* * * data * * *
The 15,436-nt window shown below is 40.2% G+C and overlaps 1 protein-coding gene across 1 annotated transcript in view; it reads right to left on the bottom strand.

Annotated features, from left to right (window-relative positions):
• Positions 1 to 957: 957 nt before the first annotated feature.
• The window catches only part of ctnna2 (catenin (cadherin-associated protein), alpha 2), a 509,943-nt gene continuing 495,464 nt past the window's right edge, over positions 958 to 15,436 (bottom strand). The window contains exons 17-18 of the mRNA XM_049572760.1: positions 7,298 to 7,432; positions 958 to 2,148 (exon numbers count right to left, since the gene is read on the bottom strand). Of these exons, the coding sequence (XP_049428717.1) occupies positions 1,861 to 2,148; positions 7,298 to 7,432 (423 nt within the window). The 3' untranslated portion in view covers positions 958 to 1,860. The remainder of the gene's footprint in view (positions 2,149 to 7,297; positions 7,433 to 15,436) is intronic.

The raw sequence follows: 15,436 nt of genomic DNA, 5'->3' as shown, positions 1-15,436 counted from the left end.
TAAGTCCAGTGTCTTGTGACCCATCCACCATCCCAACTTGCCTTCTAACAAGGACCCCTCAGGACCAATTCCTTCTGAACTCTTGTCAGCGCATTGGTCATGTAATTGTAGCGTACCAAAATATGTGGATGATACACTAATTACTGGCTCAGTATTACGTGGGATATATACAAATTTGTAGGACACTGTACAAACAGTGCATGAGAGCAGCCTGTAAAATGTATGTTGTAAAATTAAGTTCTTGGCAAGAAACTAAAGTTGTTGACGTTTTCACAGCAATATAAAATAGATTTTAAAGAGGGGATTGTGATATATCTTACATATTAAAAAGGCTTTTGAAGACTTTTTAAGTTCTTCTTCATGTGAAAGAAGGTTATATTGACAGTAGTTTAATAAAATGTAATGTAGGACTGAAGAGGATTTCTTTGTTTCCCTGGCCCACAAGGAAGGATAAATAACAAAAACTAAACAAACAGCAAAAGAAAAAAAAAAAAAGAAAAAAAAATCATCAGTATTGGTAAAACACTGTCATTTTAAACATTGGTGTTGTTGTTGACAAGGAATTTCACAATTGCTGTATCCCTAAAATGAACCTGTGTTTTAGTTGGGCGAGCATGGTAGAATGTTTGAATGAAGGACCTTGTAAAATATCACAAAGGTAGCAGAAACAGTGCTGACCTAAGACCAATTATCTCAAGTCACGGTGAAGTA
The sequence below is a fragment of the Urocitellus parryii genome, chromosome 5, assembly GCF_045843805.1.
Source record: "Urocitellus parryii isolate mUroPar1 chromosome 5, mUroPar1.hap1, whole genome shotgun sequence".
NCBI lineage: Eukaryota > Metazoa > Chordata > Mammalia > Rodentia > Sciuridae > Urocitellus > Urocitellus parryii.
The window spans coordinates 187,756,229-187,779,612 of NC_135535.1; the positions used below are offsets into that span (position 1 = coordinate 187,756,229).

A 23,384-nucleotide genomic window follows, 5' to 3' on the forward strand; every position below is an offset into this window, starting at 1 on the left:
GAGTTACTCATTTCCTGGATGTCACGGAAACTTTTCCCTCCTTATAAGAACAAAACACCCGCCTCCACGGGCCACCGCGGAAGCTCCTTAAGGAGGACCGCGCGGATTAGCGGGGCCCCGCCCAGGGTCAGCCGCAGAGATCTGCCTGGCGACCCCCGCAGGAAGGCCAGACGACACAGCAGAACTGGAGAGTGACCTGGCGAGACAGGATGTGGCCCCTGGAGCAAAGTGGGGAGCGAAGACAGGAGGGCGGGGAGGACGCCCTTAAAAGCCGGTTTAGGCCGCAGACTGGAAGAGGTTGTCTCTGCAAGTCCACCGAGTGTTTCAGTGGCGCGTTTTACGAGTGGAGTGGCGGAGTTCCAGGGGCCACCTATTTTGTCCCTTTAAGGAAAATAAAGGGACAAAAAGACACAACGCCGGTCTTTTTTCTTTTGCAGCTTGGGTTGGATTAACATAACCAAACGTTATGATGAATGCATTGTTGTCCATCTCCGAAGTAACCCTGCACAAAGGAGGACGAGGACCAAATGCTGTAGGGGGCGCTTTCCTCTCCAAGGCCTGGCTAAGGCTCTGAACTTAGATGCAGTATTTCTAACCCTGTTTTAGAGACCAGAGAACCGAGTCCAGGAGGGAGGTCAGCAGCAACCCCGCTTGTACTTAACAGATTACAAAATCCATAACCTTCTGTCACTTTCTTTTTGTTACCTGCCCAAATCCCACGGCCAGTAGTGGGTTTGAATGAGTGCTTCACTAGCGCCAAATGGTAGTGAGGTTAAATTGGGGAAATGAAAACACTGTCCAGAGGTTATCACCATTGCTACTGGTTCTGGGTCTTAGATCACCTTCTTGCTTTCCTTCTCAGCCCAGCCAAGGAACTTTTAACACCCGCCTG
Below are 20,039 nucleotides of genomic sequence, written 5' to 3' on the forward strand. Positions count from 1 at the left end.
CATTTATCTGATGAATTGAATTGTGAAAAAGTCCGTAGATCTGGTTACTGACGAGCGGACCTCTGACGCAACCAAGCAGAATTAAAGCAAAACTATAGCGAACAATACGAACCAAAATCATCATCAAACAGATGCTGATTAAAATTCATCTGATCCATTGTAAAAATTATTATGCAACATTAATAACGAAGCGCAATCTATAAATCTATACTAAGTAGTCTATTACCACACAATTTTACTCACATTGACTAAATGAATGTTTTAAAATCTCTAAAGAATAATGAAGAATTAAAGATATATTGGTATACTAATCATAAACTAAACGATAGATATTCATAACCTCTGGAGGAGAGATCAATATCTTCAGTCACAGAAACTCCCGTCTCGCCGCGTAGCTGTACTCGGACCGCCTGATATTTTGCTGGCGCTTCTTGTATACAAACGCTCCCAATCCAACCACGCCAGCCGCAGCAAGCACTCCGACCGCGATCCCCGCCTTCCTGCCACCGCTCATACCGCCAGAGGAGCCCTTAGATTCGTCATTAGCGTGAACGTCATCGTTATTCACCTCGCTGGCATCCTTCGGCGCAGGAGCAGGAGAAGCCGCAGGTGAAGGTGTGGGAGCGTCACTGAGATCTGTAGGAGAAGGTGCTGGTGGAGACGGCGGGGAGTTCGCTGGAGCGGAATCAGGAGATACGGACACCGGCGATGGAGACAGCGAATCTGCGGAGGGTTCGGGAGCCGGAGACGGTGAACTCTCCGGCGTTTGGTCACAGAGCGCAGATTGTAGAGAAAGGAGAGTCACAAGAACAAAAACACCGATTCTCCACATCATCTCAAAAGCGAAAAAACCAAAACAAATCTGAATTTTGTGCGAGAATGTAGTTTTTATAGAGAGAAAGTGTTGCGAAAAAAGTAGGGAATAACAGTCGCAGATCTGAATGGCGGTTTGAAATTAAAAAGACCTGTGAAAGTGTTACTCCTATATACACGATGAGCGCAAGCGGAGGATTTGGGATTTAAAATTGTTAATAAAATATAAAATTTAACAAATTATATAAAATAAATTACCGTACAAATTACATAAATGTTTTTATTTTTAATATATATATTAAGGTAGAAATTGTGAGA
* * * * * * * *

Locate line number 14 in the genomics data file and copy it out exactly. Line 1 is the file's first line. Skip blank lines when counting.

CATTTATCTGATGAATTGAATTGTGAAAAAGTCCGTAGATCTGGTTACTGACGAGCGGACCTCTGACGCAACCAAGCAGAATTAAAGCAAAACTATAGCGAACAATACGAACCAAAATCATCATCAAACAGATGCTGATTAAAATTCATCTGATCCATTGTAAAAATTATTATGCAACATTAATAACGAAGCGCAATCTATAAATCTATACTAAGTAGTCTATTACCACACAATTTTACTCACATTGACTAAATGAATGTTTTAAAATCTCTAAAGAATAATGAAGAATTAAAGATATATTGGTATACTAATCATAAACTAAACGATAGATATTCATAACCTCTGGAGGAGAGATCAATATCTTCAGTCACAGAAACTCCCGTCTCGCCGCGTAGCTGTACTCGGACCGCCTGATATTTTGCTGGCGCTTCTTGTATACAAACGCTCCCAATCCAACCACGCCAGCCGCAGCAAGCACTCCGACCGCGATCCCCGCCTTCCTGCCACCGCTCATACCGCCAGAGGAGCCCTTAGATTCGTCATTAGCGTGAACGTCATCGTTATTCACCTCGCTGGCATCCTTCGGCGCAGGAGCAGGAGAAGCCGCAGGTGAAGGTGTGGGAGCGTCACTGAGATCTGTAGGAGAAGGTGCTGGTGGAGACGGCGGGGAGTTCGCTGGAGCGGAATCAGGAGATACGGACACCGGCGATGGAGACAGCGAATCTGCGGAGGGTTCGGGAGCCGGAGACGGTGAACTCTCCGGCGTTTGGTCACAGAGCGCAGATTGTAGAGAAAGGAGAGTCACAAGAACAAAAACACCGATTCTCCACATCATCTCAAAAGCGAAAAAACCAAAACAAATCTGAATTTTGTGCGAGAATGTAGTTTTTATAGAGAGAAAGTGTTGCGAAAAAAGTAGGGAATAACAGTCGCAGATCTGAATGGCGGTTTGAAATTAAAAAGACCTGTGAAAGTGTTACTCCTATATACACGATGAGCGCAAGCGGAGGATTTGGGATTTAAAATTGTTAATAAAATATAAAATTTAACAAATTATATAAAATAAATTACCGTACAAATTACATAAATGTTTTTATTTTTAATATATATATTAAGGTAGAAATTGTGAGA